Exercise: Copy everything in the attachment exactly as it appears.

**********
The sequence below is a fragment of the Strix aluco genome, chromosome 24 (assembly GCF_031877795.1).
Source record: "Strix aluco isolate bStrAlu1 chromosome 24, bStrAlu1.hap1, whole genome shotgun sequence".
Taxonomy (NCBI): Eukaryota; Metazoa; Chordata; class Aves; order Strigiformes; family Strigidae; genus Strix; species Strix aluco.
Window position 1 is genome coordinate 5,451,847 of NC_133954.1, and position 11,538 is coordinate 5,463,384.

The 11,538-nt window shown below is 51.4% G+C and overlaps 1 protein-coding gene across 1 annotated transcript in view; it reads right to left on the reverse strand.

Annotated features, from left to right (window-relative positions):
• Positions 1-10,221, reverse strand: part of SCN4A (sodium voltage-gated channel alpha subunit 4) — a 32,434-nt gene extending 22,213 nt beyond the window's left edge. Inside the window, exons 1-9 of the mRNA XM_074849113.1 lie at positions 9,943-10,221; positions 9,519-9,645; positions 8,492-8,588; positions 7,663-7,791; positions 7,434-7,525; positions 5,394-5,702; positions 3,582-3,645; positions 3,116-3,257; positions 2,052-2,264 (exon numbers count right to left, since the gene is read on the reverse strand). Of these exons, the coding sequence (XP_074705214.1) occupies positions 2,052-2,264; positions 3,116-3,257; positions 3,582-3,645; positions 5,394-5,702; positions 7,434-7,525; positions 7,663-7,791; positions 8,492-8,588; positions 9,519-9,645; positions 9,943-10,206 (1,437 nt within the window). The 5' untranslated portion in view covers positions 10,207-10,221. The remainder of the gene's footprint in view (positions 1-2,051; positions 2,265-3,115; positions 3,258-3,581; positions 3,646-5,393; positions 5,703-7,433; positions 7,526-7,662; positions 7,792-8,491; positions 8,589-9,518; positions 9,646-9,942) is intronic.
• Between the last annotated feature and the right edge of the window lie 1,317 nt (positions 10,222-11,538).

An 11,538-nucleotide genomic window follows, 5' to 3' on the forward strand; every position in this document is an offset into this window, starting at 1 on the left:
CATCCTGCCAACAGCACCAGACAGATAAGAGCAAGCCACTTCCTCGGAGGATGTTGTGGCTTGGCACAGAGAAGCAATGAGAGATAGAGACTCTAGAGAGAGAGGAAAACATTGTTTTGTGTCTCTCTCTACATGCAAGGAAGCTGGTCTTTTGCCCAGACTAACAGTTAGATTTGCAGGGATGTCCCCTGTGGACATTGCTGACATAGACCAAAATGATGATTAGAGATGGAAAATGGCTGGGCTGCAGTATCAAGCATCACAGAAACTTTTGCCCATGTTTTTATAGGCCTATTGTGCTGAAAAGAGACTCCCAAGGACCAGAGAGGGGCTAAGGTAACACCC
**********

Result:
The sequence below is a fragment of the Strix aluco genome, chromosome 24 (assembly GCF_031877795.1).
Source record: "Strix aluco isolate bStrAlu1 chromosome 24, bStrAlu1.hap1, whole genome shotgun sequence".
Taxonomy (NCBI): Eukaryota; Metazoa; Chordata; class Aves; order Strigiformes; family Strigidae; genus Strix; species Strix aluco.
Window position 1 is genome coordinate 5,451,847 of NC_133954.1, and position 11,538 is coordinate 5,463,384.

The 11,538-nt window shown below is 51.4% G+C and overlaps 1 protein-coding gene across 1 annotated transcript in view; it reads right to left on the reverse strand.

Annotated features, from left to right (window-relative positions):
• Positions 1-10,221, reverse strand: part of SCN4A (sodium voltage-gated channel alpha subunit 4) — a 32,434-nt gene extending 22,213 nt beyond the window's left edge. Inside the window, exons 1-9 of the mRNA XM_074849113.1 lie at positions 9,943-10,221; positions 9,519-9,645; positions 8,492-8,588; positions 7,663-7,791; positions 7,434-7,525; positions 5,394-5,702; positions 3,582-3,645; positions 3,116-3,257; positions 2,052-2,264 (exon numbers count right to left, since the gene is read on the reverse strand). Of these exons, the coding sequence (XP_074705214.1) occupies positions 2,052-2,264; positions 3,116-3,257; positions 3,582-3,645; positions 5,394-5,702; positions 7,434-7,525; positions 7,663-7,791; positions 8,492-8,588; positions 9,519-9,645; positions 9,943-10,206 (1,437 nt within the window). The 5' untranslated portion in view covers positions 10,207-10,221. The remainder of the gene's footprint in view (positions 1-2,051; positions 2,265-3,115; positions 3,258-3,581; positions 3,646-5,393; positions 5,703-7,433; positions 7,526-7,662; positions 7,792-8,491; positions 8,589-9,518; positions 9,646-9,942) is intronic.
• Between the last annotated feature and the right edge of the window lie 1,317 nt (positions 10,222-11,538).

An 11,538-nucleotide genomic window follows, 5' to 3' on the forward strand; every position in this document is an offset into this window, starting at 1 on the left:
CATCCTGCCAACAGCACCAGACAGATAAGAGCAAGCCACTTCCTCGGAGGATGTTGTGGCTTGGCACAGAGAAGCAATGAGAGATAGAGACTCTAGAGAGAGAGGAAAACATTGTTTTGTGTCTCTCTCTACATGCAAGGAAGCTGGTCTTTTGCCCAGACTAACAGTTAGATTTGCAGGGATGTCCCCTGTGGACATTGCTGACATAGACCAAAATGATGATTAGAGATGGAAAATGGCTGGGCTGCAGTATCAAGCATCACAGAAACTTTTGCCCATGTTTTTATAGGCCTATTGTGCTGAAAAGAGACTCCCAAGGACCAGAGAGGGGCTAAGGTAACACCC